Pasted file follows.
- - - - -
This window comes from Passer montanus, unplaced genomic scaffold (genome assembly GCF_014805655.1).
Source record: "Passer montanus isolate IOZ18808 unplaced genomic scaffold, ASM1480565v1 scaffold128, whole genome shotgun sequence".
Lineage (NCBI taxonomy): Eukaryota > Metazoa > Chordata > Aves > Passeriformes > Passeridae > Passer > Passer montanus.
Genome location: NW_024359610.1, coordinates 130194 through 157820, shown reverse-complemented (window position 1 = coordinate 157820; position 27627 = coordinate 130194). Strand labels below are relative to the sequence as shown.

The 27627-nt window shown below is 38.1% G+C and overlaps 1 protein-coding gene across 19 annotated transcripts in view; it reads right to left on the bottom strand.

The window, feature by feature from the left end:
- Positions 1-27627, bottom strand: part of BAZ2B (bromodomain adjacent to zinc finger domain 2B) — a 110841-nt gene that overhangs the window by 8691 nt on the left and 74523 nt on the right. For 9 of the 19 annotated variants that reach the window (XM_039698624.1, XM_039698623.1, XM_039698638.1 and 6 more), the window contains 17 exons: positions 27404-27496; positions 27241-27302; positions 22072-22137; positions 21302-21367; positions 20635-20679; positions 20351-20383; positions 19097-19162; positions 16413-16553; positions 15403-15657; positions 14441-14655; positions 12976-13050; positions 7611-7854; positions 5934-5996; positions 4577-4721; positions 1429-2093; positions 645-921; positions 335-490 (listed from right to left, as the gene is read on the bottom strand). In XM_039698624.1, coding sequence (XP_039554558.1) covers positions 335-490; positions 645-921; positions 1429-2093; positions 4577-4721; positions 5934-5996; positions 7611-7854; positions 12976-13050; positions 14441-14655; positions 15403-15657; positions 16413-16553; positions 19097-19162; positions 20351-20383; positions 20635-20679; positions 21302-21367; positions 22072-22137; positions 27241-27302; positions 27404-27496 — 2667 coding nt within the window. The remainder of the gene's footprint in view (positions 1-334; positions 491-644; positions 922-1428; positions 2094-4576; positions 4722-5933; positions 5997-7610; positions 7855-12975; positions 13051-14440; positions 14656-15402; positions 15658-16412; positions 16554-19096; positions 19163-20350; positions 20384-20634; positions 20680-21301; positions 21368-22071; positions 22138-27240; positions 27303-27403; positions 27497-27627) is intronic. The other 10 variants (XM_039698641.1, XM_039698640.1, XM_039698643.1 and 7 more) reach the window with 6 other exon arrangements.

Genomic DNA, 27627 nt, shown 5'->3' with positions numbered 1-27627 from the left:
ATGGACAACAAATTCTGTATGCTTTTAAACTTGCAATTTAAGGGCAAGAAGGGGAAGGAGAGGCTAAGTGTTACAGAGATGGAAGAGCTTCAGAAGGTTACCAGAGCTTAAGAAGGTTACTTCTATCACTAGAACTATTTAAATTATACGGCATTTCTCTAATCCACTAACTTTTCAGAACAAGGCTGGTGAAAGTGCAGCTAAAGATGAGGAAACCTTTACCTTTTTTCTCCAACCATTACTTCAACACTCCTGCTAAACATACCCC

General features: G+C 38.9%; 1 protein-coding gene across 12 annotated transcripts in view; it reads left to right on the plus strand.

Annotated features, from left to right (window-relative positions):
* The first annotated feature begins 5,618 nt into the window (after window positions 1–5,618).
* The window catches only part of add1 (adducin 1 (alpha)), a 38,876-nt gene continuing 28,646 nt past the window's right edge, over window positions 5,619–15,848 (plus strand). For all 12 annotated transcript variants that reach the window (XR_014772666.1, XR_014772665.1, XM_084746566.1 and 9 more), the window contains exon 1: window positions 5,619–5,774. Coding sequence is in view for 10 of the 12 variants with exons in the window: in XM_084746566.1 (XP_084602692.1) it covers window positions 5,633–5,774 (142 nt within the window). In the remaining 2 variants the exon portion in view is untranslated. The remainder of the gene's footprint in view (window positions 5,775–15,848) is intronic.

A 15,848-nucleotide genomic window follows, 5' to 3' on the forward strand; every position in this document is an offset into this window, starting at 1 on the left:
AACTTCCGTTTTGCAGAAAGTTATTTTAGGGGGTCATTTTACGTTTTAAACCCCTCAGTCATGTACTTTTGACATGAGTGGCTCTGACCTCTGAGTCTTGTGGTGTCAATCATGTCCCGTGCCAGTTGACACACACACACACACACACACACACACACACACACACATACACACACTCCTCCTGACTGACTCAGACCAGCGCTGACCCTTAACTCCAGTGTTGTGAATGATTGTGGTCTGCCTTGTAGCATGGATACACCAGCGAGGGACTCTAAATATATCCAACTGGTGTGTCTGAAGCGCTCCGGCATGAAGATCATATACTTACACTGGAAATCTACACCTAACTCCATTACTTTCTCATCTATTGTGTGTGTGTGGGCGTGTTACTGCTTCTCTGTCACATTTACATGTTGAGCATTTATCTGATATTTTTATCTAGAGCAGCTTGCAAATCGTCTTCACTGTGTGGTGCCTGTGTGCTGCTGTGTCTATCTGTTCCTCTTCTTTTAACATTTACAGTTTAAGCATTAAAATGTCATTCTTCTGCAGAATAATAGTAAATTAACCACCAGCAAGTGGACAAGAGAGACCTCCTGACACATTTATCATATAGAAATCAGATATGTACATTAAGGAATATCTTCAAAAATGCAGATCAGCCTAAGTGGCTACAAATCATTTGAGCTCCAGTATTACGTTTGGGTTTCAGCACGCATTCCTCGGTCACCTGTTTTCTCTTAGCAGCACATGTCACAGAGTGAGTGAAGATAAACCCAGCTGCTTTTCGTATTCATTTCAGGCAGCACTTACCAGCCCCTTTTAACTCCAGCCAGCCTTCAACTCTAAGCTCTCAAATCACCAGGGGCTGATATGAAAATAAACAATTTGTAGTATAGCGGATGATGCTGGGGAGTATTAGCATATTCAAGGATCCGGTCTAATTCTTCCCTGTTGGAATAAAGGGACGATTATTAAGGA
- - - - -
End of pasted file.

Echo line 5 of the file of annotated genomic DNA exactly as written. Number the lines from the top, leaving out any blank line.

The 27627-nt window shown below is 38.1% G+C and overlaps 1 protein-coding gene across 19 annotated transcripts in view; it reads right to left on the bottom strand.